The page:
From the December 4, 2009 Issue of the Dan Diego Union-Tribune
Time to clear the air and breathe
By Ron Roberts
Friday, December 4, 2009 at midnight
Breathe. For most of us, the air in our cities is the cleanest in our lifetimes. As a 15-year member of both the California Air Resources Board (CARB) and San Diego County Air Pollution Control District, I am proud of that fact and equally passionate about further improvement. But a pending state regulation to reduce diesel engine emissions carries an unpleasant odor, tainted by a falsified credential and information held secretly by staff and board members.
Next week, I will join my colleague Dr. John Telles in asking our fellow CARB members to suspend this “truck rule” regulation. Personally, this is an excruciating decision. Particulate pollution from large diesel engines causes annually thousands of premature deaths and cases of asthma, which I have.
Yet with these rules we are committing the owners of California-based commercial trucks and buses to $4.5 billion in upgrades between 2010 and 2030. Imposing such expensive and groundbreaking regulation requires securing the full faith and confidence of the public. Unfortunately, actions by air board members and staff have shaken that trust.
The process began several years ago with efforts to further reduce diesel pollution. Much of the justification came from a report titled “Methodology for Estimating Premature Death Associated with Long-Term Exposure to Fine Airborne Particulate Matter in California.”
Overseeing this report was Hien Tran, a longtime CARB staff member who claimed to have a doctorate in statistics from the University of California Davis. He did not, a fact known only to a few board members and staff, and not properly disclosed. Had the full board been informed, we could have delayed the public hearing process until corrective actions were taken.
In uncovering how this deception unfolded, Telles has collected an array of documents that shed new light on the selectively shared information. As Telles wrote in a letter to the agency’s attorney: “If staff and the chair can choose what information it gives or does not give to the board, information that could influence how the board might vote, then what purpose does the board have?”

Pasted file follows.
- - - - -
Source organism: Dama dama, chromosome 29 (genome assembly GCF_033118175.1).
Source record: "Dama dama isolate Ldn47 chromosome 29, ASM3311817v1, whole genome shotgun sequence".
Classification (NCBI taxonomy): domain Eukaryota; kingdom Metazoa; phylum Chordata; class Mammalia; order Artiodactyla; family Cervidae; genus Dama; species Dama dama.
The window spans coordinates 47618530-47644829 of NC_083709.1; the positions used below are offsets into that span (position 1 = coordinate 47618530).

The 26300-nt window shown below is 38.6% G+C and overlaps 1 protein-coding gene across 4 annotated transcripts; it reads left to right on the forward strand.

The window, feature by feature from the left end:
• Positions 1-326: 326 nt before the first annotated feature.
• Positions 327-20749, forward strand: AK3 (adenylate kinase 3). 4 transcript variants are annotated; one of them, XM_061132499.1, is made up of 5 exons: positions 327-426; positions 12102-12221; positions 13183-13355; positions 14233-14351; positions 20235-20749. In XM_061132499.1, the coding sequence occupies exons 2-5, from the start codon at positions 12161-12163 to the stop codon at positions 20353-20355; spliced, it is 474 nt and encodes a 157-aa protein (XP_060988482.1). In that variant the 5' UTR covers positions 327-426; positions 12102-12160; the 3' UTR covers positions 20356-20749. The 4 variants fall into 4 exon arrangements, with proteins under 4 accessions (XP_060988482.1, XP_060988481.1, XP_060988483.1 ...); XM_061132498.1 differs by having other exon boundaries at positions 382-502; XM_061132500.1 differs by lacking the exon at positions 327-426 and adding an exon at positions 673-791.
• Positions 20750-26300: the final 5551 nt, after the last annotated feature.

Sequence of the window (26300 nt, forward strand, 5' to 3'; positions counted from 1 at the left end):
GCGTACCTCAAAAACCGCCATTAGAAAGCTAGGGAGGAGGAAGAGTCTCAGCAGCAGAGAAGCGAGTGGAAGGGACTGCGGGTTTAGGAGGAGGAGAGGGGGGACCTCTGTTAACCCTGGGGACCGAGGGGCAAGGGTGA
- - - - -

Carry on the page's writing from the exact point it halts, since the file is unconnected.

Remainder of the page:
In CARB’s own internal disciplinary communication with Tran, it worries about the results, writing, “Your dishonesty regarding your education has called into question the validity of the report. This report in turn supports other controversial and critical regulations adopted by Air Resources Board.”
I gain little comfort knowing Tran was suspended 60 days and demoted – a light penalty.
Satisfied with the punishment, CARB staff views the issue as closed. Since the allegation of falsified credentials was included in a letter submitted to the board, all disclosure requirements were met, they contend. Yet this is the first time in my 15 years on the board that I have seen anything less than full disclosure.
This new information was not just a rehash of opponents’ comments. Rather it was fresh material actively being vetted by top CARB staff in the hours leading to the vote. When Tran confessed two days before the Dec. 12, 2008 meeting that his doctorate was bought online for $1,000, six executive level staff members and a few board members were told. Days earlier, three board members were alerted to the falsification by a UCLA professor.
As the post-vote months passed, word of the deception began to leak. A few journalists, including the Union-Tribune’s Chris Reed, homed in on the truth. Finally, at the Sept. 24 meeting in Diamond Bar, staff confirmed in public Tran’s transgression.
Today, air board staff defend the Tran report as one subsequently validated by “rigorous internal as well as external review.” Therefore, no need to revisit the vote, they say. Some board members have gone so far as to declare, “There was no abuse, manipulation or dishonesty of any type.”
Well, that is simply not accurate. The investigative work of Telles shows the opposite is true. This withholding of information violates an important trust and is as serious as the original fabrication of credentials.
Telles is a passionate supporter of clean air and hails from Fresno, an area severely impacted by diesel exhaust. We both badly want cleaner diesel emissions and believe a new public hearing process will validate most of the earlier results. For now, however, the rule set to take effect in 2010 must be suspended.
California maintains the most effective air board not just in our country, but in the world, by earning the public’s trust and confidence. It is essential for our long-term reputation that we never lose sight of this truth. We need to clear the air of this controversy.
Roberts represents the Fourth District on the San Diego County Board of Supervisors.